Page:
Perception problems and difficulty with learning mathematics
What are perception problems?
Perception problems refer to difficulties of making sense of the environment: text, places, practices or objects. They complicate planning studies, reading and most of all, learning mathematics. More precisely, perception problems manifest themselves as a difficulty in assessing distances and locations, sequencing, understanding descriptions based on oral instructions, understanding symbols and the working of devices regardless of instructions. This type of learning difficulty is often associated with problems with gross and fine motor coordination which may lead to avoiding sports. The perception problems may also show as a difficulty of adjusting to social situations due to difficulty in understanding social cues. Mathematical problems manifest themselves as difficulties in understanding the different stages of arithmetic operations and proceeding from one operation to another.
Example of perception problems: What is dyscalculia?
The prevalence of difficulties with mathematics or dyscalculia is about 3--7% of the population. It is difficult to know the exact amount, because learning difficulties in mathematics manifest themselves differently in different people and are often left undiagnosed. Dyscalculia may also affect only a single area of mathematics. Dyscalculia in a pure form is very rare, and dyscalculia is often associated with perception problems or dyslexia. About 40% of students with dyslexia also have difficulty with mathematics. This is mainly due to difficulties with reading and understanding the assignment and with remembering long assignments and instructions.
Difficulty in learning mathematics also presents itself as a difficulty in applying formulae, using measurements, writing out phases of calculations, writing numbers, and spatial perception. In addition, numbers may be missing or they may change places. Apart from mathematics assignments, this difficulty presents itself as the difficulty of understanding direction and time, to remember lengthy verbal instructions and in playing strategy games such as chess. Making schedules and planning life may be difficult, and for instance writing long bank account numbers may be difficult as numbers change places.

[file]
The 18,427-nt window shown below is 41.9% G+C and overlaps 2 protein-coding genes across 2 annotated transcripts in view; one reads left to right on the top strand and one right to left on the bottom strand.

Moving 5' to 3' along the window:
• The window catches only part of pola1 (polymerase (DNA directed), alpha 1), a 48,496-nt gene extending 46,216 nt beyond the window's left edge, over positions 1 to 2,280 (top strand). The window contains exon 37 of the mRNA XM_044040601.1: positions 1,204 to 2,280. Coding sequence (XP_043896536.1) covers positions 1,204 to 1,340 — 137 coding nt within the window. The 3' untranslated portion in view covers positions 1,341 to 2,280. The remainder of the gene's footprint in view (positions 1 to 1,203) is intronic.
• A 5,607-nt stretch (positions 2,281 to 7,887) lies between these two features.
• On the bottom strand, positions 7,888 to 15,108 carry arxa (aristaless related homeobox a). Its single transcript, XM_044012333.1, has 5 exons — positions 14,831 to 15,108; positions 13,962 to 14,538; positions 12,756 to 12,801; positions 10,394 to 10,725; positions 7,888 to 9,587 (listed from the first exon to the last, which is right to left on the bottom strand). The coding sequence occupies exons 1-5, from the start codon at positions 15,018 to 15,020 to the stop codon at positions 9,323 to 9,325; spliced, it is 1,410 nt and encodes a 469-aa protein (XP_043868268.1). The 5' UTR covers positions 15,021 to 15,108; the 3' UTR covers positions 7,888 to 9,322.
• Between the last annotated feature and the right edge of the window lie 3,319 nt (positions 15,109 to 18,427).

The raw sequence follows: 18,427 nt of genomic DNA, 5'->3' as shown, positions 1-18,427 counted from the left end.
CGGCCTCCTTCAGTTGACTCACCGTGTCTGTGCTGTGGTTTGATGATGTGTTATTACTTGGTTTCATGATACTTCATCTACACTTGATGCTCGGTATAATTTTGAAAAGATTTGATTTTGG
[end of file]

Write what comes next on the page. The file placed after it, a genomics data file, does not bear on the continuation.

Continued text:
How to support learning
Also in dyscalculia, it is important that the student first recognises his or her weaknesses and strengths. When thinking and listing things they are good at and what needs improvement, the student learns to direct his or her learning and to compensate for weaknesses. This is also good for self-esteem. Students may think about these things alone, with a friend or with a professional, such as a student counsellor. When students know their weaknesses they can think of learning methods efficient for them. Also strengthening skills through repetition and splitting things or arithmetic operations into smaller entities that are easier to grasp makes processing the information easier. The teacher may help the student by giving practical examples to support theoretical knowledge, which makes the importance and purpose of the arithmetic operation visible. Study books are often full of text but lack illustrative pictures. Illustration, for instance graphs on paper, help most people. Some people simply need to understand connections and causes before they can understand a concept.
For more methods, see the Study Skills site under 'mathematics'.